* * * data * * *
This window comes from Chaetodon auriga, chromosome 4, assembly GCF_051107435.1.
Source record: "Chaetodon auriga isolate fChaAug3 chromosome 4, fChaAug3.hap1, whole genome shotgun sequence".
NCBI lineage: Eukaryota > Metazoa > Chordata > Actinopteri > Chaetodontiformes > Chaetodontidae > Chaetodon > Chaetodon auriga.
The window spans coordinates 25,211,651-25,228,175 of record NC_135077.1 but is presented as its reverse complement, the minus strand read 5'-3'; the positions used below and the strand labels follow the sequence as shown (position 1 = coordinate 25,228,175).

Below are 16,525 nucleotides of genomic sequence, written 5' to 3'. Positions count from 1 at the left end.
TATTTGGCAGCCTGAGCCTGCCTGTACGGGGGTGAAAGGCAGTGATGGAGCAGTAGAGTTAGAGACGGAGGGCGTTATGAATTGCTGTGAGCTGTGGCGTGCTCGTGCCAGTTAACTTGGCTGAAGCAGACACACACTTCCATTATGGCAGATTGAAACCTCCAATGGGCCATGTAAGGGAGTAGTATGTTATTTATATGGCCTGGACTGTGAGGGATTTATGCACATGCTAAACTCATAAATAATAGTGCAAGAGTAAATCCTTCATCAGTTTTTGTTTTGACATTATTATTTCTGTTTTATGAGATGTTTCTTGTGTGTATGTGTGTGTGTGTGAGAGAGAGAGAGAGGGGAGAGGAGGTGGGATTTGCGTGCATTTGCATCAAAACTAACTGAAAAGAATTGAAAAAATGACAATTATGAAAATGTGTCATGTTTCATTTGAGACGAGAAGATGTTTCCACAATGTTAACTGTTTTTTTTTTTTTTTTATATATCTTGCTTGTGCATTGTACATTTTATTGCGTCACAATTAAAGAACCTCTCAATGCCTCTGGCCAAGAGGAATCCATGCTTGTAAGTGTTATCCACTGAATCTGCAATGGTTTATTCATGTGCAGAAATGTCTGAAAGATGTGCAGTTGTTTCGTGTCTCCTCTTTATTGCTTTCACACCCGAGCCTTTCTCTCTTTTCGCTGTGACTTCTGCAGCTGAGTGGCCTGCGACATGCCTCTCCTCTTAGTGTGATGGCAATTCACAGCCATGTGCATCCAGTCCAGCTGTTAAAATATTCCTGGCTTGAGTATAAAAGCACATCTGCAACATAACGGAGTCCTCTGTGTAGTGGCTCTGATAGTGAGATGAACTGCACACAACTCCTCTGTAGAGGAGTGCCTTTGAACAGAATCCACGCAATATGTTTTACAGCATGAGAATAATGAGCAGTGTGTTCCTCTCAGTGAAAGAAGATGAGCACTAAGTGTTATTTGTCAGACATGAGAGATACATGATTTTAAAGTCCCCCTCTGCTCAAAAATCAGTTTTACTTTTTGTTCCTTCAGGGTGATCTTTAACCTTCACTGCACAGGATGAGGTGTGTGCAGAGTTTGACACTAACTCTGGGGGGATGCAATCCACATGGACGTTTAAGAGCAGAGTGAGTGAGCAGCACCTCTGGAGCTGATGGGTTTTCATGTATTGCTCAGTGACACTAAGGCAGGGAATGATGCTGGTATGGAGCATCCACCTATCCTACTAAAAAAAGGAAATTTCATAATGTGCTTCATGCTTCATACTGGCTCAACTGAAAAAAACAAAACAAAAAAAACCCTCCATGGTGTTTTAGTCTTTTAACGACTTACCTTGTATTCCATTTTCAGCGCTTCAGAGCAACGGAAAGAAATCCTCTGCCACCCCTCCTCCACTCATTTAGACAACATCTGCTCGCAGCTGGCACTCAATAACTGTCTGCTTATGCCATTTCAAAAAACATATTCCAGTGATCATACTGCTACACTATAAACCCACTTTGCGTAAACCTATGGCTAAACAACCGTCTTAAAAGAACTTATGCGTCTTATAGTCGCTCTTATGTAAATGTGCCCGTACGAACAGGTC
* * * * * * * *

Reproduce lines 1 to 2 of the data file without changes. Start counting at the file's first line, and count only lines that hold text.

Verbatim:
This window comes from Chaetodon auriga, chromosome 4, assembly GCF_051107435.1.
Source record: "Chaetodon auriga isolate fChaAug3 chromosome 4, fChaAug3.hap1, whole genome shotgun sequence".